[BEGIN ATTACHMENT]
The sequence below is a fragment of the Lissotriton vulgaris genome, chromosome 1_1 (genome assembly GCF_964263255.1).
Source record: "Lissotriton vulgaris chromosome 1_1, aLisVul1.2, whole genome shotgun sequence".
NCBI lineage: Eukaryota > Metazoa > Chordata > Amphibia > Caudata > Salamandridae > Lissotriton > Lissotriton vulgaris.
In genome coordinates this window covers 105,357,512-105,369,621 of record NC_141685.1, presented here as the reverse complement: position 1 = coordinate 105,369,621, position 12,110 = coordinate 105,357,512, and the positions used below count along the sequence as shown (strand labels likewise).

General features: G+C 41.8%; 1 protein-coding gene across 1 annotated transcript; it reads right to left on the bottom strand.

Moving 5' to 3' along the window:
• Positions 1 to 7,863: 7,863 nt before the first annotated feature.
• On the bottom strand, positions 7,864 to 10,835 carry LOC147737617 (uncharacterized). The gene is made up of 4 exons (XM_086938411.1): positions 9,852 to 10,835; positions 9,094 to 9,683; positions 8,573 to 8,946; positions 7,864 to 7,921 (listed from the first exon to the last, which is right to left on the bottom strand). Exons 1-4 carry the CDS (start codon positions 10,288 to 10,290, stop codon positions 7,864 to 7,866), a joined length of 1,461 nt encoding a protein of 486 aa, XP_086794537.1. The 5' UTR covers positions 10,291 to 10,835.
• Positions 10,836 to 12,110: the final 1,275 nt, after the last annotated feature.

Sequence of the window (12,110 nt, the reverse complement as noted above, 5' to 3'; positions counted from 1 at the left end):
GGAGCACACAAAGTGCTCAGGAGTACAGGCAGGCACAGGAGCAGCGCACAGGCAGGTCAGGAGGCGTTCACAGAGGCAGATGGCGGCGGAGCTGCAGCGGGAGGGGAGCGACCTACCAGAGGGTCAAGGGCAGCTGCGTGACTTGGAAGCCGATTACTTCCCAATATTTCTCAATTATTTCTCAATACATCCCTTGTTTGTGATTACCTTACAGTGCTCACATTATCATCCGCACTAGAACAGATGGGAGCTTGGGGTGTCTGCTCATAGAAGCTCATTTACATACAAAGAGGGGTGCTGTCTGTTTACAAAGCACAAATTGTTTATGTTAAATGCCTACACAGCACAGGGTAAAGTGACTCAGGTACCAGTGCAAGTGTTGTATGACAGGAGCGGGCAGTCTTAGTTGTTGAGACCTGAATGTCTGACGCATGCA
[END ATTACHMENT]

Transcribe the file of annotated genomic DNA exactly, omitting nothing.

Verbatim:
The sequence below is a fragment of the Lissotriton vulgaris genome, chromosome 1_1 (genome assembly GCF_964263255.1).
Source record: "Lissotriton vulgaris chromosome 1_1, aLisVul1.2, whole genome shotgun sequence".
NCBI lineage: Eukaryota > Metazoa > Chordata > Amphibia > Caudata > Salamandridae > Lissotriton > Lissotriton vulgaris.
In genome coordinates this window covers 105,357,512-105,369,621 of record NC_141685.1, presented here as the reverse complement: position 1 = coordinate 105,369,621, position 12,110 = coordinate 105,357,512, and the positions used below count along the sequence as shown (strand labels likewise).

General features: G+C 41.8%; 1 protein-coding gene across 1 annotated transcript; it reads right to left on the bottom strand.

Moving 5' to 3' along the window:
• Positions 1 to 7,863: 7,863 nt before the first annotated feature.
• On the bottom strand, positions 7,864 to 10,835 carry LOC147737617 (uncharacterized). The gene is made up of 4 exons (XM_086938411.1): positions 9,852 to 10,835; positions 9,094 to 9,683; positions 8,573 to 8,946; positions 7,864 to 7,921 (listed from the first exon to the last, which is right to left on the bottom strand). Exons 1-4 carry the CDS (start codon positions 10,288 to 10,290, stop codon positions 7,864 to 7,866), a joined length of 1,461 nt encoding a protein of 486 aa, XP_086794537.1. The 5' UTR covers positions 10,291 to 10,835.
• Positions 10,836 to 12,110: the final 1,275 nt, after the last annotated feature.

Sequence of the window (12,110 nt, the reverse complement as noted above, 5' to 3'; positions counted from 1 at the left end):
GGAGCACACAAAGTGCTCAGGAGTACAGGCAGGCACAGGAGCAGCGCACAGGCAGGTCAGGAGGCGTTCACAGAGGCAGATGGCGGCGGAGCTGCAGCGGGAGGGGAGCGACCTACCAGAGGGTCAAGGGCAGCTGCGTGACTTGGAAGCCGATTACTTCCCAATATTTCTCAATTATTTCTCAATACATCCCTTGTTTGTGATTACCTTACAGTGCTCACATTATCATCCGCACTAGAACAGATGGGAGCTTGGGGTGTCTGCTCATAGAAGCTCATTTACATACAAAGAGGGGTGCTGTCTGTTTACAAAGCACAAATTGTTTATGTTAAATGCCTACACAGCACAGGGTAAAGTGACTCAGGTACCAGTGCAAGTGTTGTATGACAGGAGCGGGCAGTCTTAGTTGTTGAGACCTGAATGTCTGACGCATGCA